Myers was born in Brooklyn yet less than a year later his family relocated to Western New York as his father became a brew master at the Schaffer and Genesee breweries; Carl followed in the family footsteps and became the sixth generation of brew masters. He attended West Irondequoit High School outside of Rochester and pursued a Mechanical Engineering degree before entering brewer school. In his late teens Carl had started racing boats with the hydroplane A’s and B’s and ran until college, although never competing again until 1981.
Carl took his first step in another direction during the late 1960s after sugar broker Ron Alan gave him a new vision as well as part-time employment in 1969. Full-time work followed the next year at the Western New York Syrup and Sugar Company, south of Lakeville, where Alan patented the sugar liquefying system. Carl took over the plant in 1974 and four years later Alan passed away. The former Mayor of Rochester talked Carl into considering Lakeville to start his own company after selling the Western NY Syrup Co. in ’81 so even before Route 390 was constructed Carl moved north to start Sweeteners Plus in 1983, converting an old foundry into a modern plant which has continued to expand ever since.
“With the business in Lakeville, I first started the Avon (NY) shop in ’93 to accommodate the boats and it became A&C Speedworld and now with Vic and Tim (McCreadie) running things its now CME, Inc. (Coffey-McCreadie Enterprises),” said Myers, who noted that he is currently the primary sponsor of the race cars, while still owning the trucks and haulers as Coffey and McCreadie maintain the equipment. “I still enjoy the excitement of DIRT racing, just wish I could find time to get to more races.”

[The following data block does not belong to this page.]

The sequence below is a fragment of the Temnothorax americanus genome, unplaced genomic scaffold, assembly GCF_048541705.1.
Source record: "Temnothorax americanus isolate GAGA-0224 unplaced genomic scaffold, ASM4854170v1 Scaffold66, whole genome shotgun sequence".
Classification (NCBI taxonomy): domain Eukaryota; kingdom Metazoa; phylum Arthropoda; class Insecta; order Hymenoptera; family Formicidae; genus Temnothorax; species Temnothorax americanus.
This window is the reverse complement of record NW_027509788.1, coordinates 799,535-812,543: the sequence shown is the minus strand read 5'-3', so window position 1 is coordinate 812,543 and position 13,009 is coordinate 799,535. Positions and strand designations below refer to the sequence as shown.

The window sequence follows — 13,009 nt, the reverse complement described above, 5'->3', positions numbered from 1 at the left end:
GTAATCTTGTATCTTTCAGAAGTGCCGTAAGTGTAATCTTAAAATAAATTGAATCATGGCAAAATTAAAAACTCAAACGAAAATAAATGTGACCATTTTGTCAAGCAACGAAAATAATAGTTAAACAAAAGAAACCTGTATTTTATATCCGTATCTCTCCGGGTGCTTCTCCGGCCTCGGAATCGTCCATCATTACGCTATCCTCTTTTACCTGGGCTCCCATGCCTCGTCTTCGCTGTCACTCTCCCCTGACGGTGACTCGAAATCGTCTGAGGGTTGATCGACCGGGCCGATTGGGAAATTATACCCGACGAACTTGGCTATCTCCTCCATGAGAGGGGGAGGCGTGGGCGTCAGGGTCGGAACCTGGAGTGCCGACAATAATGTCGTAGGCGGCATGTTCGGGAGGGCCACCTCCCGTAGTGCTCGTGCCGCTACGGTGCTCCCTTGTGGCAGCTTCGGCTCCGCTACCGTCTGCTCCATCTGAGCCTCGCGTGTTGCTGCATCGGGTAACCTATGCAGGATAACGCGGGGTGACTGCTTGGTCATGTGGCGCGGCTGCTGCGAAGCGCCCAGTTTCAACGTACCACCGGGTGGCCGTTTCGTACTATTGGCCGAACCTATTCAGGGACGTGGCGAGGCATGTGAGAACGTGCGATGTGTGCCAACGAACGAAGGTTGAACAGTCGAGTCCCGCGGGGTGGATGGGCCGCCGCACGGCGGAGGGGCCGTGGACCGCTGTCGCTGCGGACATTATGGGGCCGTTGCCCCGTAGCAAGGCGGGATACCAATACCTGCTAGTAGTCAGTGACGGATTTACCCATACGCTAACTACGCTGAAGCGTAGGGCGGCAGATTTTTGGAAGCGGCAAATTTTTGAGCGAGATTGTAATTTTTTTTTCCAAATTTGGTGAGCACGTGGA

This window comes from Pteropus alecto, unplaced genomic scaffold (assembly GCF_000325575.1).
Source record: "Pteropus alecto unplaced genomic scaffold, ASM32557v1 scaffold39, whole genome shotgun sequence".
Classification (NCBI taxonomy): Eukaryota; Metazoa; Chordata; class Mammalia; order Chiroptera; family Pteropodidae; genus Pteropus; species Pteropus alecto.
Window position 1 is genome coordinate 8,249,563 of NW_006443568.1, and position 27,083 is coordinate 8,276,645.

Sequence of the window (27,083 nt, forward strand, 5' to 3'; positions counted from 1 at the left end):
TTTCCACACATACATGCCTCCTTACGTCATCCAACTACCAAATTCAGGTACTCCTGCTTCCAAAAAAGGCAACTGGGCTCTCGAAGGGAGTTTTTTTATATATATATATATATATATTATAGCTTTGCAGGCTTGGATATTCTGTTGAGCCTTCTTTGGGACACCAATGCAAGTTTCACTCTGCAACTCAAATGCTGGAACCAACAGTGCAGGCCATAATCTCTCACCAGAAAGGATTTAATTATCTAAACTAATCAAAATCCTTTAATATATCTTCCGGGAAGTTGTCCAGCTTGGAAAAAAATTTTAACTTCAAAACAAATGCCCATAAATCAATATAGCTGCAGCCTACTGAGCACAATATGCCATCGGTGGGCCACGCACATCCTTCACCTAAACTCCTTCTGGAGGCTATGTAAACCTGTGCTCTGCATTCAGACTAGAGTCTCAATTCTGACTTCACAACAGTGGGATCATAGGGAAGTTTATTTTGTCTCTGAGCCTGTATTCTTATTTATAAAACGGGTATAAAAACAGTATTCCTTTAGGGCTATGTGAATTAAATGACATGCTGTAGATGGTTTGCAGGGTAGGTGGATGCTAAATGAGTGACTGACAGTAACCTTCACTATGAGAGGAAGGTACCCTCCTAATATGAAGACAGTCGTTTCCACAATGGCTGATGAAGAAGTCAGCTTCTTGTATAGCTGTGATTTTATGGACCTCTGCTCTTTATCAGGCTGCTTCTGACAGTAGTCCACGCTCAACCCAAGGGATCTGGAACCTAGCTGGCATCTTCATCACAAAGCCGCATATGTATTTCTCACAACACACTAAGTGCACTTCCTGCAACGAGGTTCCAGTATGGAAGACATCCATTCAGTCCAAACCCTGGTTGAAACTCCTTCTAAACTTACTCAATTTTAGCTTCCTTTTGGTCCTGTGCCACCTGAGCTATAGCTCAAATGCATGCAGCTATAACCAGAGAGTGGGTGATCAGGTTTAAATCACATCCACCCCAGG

When Coffey was elevated to the Big-Block Modified ranks in 1996, Myers befriended DIRT Motorsports founder Glenn Donnelly and during the 1990s experimented at Cayuga County Fair Speedway with a unique mixture of magnesium-chloride salt that was used as a de-icer on public roads. It was a resin-like sap that was designed to bind up the clay so it wouldn’t break up while minimizing dust at the same time; all meant to address concerns posed by the Environmental Protection Agency (EPA). “It was a good idea to create good racing as well as save tire wear but it needed more work,” Myers recalled. “Glenn needed to put down a lot more water at the time and when it wasn’t, the track became the opposite of what was intended — abrasive and hard as rock. It gave the treatment a black eye after that and nobody really uses it today. It’s a little more expensive but I still think its better for dirt tracks in the long run.”